Nowadays, you can wander Boquillas and purchase handcrafted goods from outsides of homes, such as copper roadrunner figurines and embroidered tote bags. It’s not uncommon to find decorative cloths with the words No al muro (“No to the wall”) stitched alongside smiling burros. After buying some souvenirs, have lunch at Jose Falcon’s, a humble restaurant with Rio Grande views and chile rellenos, burritos, and cold Carta Blanca beer. Be sure to have small bills on hand for food, gifts, and gratuities.
The Border’s Influence
Even outside of Boquillas, the intersection of Mexico and America can be felt throughout Big Bend. You’ll experience it if you glimpse a Colima warbler, an amber-tailed bird that breeds in the Chisos Mountains in Big Bend and then spends winters in Mexico. You’ll experience it if you spot a black bear. The park’s bears thrived in the early 1900s, disappeared over the next four decades and then reintroduced themselves in the 1980s after a solitary female bear from Mexico swam across the Rio Grande and gave birth to her cubs in America.
You can also experience the border by hiking the 16-mile South Rim Trail loop, which affords sweeping views of Mexico from a rocky outcropping. After your mountain trek, drive to the Hot Springs District along the Rio Grande. As you soak your aching bones in the geothermal springs, Mexico will feel almost close enough to touch. When you’re done, toast the day with a cocktail made with sotol, a Chihuahuan desert spirit distilled from the eponymous spiky green plant that conveys the rugged, mystical essence of the landscape. Often served in margaritas at Big Bend area venues like the Starlight Theater in Terlingua, the liquor from Mexico is slowly spreading north. Like the desert it originated in, it is like nothing else you’ve ever experienced before.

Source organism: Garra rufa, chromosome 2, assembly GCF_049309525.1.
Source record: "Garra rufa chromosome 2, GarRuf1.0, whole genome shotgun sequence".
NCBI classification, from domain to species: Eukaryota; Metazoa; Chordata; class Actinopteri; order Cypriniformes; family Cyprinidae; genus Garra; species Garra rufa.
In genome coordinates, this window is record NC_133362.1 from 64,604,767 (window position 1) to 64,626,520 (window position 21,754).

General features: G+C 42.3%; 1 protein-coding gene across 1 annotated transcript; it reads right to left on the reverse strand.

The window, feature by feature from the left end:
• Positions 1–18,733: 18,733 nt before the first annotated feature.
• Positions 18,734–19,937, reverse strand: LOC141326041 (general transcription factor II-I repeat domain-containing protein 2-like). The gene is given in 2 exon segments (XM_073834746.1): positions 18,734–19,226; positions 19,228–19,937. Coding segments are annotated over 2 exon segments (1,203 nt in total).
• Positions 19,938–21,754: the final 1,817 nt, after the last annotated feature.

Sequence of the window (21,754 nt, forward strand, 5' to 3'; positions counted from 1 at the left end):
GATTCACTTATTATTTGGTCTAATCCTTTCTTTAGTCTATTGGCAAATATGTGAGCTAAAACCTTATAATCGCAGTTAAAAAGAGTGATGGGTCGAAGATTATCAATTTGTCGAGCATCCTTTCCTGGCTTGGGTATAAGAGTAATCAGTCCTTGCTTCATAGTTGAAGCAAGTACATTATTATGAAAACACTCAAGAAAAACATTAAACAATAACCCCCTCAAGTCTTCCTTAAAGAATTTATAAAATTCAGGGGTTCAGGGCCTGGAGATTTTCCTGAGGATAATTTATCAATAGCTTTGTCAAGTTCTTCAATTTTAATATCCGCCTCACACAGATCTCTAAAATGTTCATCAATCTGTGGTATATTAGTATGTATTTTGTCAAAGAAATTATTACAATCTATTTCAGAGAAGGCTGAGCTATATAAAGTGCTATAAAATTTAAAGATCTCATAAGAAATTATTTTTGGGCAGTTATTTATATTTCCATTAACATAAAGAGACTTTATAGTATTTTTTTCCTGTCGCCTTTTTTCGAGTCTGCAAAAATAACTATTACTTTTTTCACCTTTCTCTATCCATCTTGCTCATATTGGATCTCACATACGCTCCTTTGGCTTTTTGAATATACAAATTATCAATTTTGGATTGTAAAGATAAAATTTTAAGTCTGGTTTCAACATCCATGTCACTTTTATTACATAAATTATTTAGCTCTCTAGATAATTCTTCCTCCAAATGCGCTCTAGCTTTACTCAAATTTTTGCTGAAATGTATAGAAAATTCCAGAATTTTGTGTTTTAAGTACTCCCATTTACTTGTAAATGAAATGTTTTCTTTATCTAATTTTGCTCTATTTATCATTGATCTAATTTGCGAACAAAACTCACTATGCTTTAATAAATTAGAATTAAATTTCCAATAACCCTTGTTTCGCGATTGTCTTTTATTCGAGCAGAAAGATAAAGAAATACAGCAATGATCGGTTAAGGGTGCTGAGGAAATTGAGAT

The Case For Going Now
If the 11-year border closure, recent government shutdowns, and no al muro pleas are any indicator, Boquillas may not be eternally accessible from Texas. As
The border region inside Big Bend is not defined by clashing ideas and walls.
of right now, the opportunity to be ferried across the Rio Grande and ride on the back of a burro into Mexico is still there. The national park service’s website, however, acknowledges that the border in Big Bend is “subject to political and social pressures that continue to evolve.”
Curious travelers who seek to expand their worldviews and give themselves context amidst the cacophony of the news cycle should not be deterred by these ominous statements, but rather emboldened. The border region inside Big Bend is not defined by clashing ideas and walls. It is an open desert where ocotillo cacti bloom. It is the children of Boquillas. It is Los Diablos. It is sotol, sage, and limestone. It is a bear making its way into the mountains. It is a bird flying north for the summer. It is the Rio Grande River, floating between but never dividing.